Movie magic

Theaters: Despite the advent of TV and other competing technologies, Americans have continued their love affair with the cinema.

February 27, 2005|By Michael Hill | By Michael Hill,SUN STAFF

Why is it that we still go to the movies? Why do we bother now that we can sit at home in front of a huge television screen with booming sound coming out of speakers all around the room?

The movie industry has been mugged and left for dead more times than can be counted. But each time, it has gotten up, dusted itself off and America has responded by once again buying tickets and waiting for the lights to dim and the screen to come alive.

"Hollywood has constantly been pronounced a corpse, yet it never dies," says Jeanine Basinger, professor of film studies at Wesleyan University.

"It survived the collapse of silent films and the arrival of sound. It survived the Depression, in fact it was booming. It got through World War II, survived the collapse of its own studio system, fought off television, met the challenge of the foreign film. It survived videocassettes, now DVDs and streaming on the Internet," she says. "It's never going to die."

Peter Lev, a historian of film at Towson University, agrees. "I think something called film will probably be around in 100 years, even if the technology has nothing to do with celluloid."

When the Academy Awards are telecast tonight, certainly the audience will be smaller than it once was - just as movie attendance has declined since its glory days. But the awards' place in America's cultural and fantasy world remains secure. Television shows might attract much bigger audiences than movies, but few are as interested in seeing their stars get their statuettes. The Oscars clearly remain the king of the awards shows.

This is emblematic of movies' retention of the top spot in the pantheon of America's imagination.

"It is still the best medium for communicating a realistic image of the world," says Saverio Giovacchini, a film historian at the University of Maryland. "Television has made leaps, but cinema is still the best at mimesis, at re-creating a world, at giving a skin to our thoughts and dreams." That is particularly true in America.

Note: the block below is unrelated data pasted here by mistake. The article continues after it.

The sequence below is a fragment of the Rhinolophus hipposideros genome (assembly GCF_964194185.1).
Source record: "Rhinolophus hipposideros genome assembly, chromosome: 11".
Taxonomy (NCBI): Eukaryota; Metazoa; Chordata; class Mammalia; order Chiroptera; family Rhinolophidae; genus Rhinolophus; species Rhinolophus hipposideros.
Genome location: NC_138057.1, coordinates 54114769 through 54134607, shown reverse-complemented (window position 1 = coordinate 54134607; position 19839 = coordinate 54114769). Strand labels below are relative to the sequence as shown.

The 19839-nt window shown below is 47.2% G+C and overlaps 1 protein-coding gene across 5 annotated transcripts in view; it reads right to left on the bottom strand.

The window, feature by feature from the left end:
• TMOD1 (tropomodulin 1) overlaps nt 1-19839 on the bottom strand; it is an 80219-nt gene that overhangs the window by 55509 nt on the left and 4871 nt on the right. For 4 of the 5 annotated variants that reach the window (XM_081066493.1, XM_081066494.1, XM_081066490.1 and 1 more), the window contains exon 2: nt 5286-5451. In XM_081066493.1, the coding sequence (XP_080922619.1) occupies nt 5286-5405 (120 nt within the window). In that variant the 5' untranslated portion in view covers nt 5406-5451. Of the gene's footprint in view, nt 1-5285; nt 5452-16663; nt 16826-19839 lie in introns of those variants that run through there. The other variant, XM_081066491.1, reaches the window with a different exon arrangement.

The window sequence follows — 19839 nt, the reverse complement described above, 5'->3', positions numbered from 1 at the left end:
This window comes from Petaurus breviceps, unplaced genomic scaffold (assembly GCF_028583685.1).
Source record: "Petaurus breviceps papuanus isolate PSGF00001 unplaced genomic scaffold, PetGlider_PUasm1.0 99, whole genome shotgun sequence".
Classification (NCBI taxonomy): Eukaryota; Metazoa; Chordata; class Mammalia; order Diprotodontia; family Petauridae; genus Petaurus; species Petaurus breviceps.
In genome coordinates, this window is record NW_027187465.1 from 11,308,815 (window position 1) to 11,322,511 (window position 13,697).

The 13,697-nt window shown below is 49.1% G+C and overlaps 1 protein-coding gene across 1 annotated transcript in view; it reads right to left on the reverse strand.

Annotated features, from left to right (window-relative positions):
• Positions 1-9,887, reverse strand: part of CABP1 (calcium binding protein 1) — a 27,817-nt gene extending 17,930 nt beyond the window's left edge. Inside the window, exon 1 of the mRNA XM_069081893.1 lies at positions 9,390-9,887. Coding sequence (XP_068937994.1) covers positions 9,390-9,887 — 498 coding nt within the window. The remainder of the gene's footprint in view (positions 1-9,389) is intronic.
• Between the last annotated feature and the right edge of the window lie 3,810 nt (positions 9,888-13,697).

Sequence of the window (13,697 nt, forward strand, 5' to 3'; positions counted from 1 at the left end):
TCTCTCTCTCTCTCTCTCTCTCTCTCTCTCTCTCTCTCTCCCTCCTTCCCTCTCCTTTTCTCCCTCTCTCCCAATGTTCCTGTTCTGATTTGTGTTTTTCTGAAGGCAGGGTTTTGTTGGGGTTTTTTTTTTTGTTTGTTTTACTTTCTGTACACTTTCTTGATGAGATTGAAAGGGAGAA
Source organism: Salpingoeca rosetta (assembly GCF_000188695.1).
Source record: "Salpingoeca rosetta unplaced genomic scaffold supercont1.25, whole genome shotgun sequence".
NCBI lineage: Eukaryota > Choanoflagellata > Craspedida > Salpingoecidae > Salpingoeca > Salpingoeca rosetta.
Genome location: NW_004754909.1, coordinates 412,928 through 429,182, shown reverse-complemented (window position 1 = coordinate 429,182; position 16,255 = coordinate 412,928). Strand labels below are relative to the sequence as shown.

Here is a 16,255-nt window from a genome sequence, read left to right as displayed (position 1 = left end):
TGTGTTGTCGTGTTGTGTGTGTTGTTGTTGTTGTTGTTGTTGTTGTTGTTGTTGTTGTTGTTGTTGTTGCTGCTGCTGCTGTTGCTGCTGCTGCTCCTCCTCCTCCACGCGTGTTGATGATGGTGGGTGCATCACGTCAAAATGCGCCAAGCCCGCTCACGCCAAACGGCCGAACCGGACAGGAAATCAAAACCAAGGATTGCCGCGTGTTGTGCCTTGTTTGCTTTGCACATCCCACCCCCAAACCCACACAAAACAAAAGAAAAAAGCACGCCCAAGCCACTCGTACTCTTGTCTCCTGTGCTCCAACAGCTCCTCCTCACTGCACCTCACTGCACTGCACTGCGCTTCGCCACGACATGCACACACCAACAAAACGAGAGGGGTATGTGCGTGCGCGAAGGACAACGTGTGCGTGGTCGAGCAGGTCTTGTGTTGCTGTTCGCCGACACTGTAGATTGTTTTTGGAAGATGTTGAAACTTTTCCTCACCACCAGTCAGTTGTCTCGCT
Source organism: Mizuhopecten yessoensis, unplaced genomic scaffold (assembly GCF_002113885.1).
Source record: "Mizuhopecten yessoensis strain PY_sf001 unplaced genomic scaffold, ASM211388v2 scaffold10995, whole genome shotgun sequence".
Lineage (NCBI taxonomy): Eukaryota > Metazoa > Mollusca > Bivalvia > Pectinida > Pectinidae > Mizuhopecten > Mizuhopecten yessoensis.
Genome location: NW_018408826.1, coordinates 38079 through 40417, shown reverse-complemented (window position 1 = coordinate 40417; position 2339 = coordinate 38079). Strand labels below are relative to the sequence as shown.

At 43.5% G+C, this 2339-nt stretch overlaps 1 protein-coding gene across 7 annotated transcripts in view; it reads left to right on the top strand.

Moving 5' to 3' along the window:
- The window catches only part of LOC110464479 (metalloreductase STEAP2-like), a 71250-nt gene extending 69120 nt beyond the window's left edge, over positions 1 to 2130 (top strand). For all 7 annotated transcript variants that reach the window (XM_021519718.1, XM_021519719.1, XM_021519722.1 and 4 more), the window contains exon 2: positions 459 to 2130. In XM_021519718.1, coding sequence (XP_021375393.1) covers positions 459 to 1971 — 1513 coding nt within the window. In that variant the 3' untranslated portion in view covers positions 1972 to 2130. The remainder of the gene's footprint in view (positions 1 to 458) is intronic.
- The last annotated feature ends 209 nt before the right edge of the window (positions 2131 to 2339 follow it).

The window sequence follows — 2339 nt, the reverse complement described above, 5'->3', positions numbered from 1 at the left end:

"Movies really are an American invention," Basinger says. "Yes, other people can claim to have invented the technology, but no one has embraced the idea of moving image escapism quite the way America has."

In times of record trade deficits, movies remain one of America's major exports, bringing billions of foreign capital into this country in return for images made in Hollywood.

"It is not just film that is being sent abroad, it is American ideals as well," says Sheri Parks, an associate professor of American studies at the University of Maryland, College Park. "The American genius is to create a popular culture that translates into other cultures."

And within America, the movie theater remains an almost mythic cultural space, a place of magic and ritual and rites of passage.

Gilberto Perez, a film historian at Sarah Lawrence College, says that some have said that the big screen has a hypnotic effect.

"In the darkened theater, the big picture takes over and draws you into the experience, that's one theory," he says. "The way it draws you into the world that is represented on screen, the way it takes over, of course that is not going to happen at home watching on a much smaller screen TV when you can get up and get a cup of coffee."

It is also important that in a movie theater, you are sharing the experience with others, both friends and strangers, who have chosen to come together to form an ad hoc tribe.

"There is also the public and communal aspect of it," Parks says. "Things are more emotional, more fun, more exciting when experienced with other people."

The movie theater remains a public space at a time when more and more Americans retreat into their homes and cars and eschew many of the communal activities taken for granted by previous generations.

Such spaces are particularly essential for adolescents as they first venture out into the wider world, seeking their community, their friends, their mates. Going to the movies remains the quintessential first date, at once intimate and public.

Imagine the difference in asking that date to come over to your house and watch a DVD. "It would be the modern equivalent of 'Come up and see my etchings,' " Basinger says.

Though it seems hard to imagine now, there were many who thought the movies would not survive the advent of sound that augmented silent images with scratchy voices. The technology impeded filmmakers by forcing actors to remain close to a hidden microphone.

Of course, the opposite happened. Movie attendance almost doubled. By the late 1930s, well over half the country was seeing a movie every week. Radio was popular, but it could not compete.

Attendance began dropping after World War II - all those baby boomers were babies and kept their parents home - but it was the rapid spread of TV sets a decade later that really threatened the movies.

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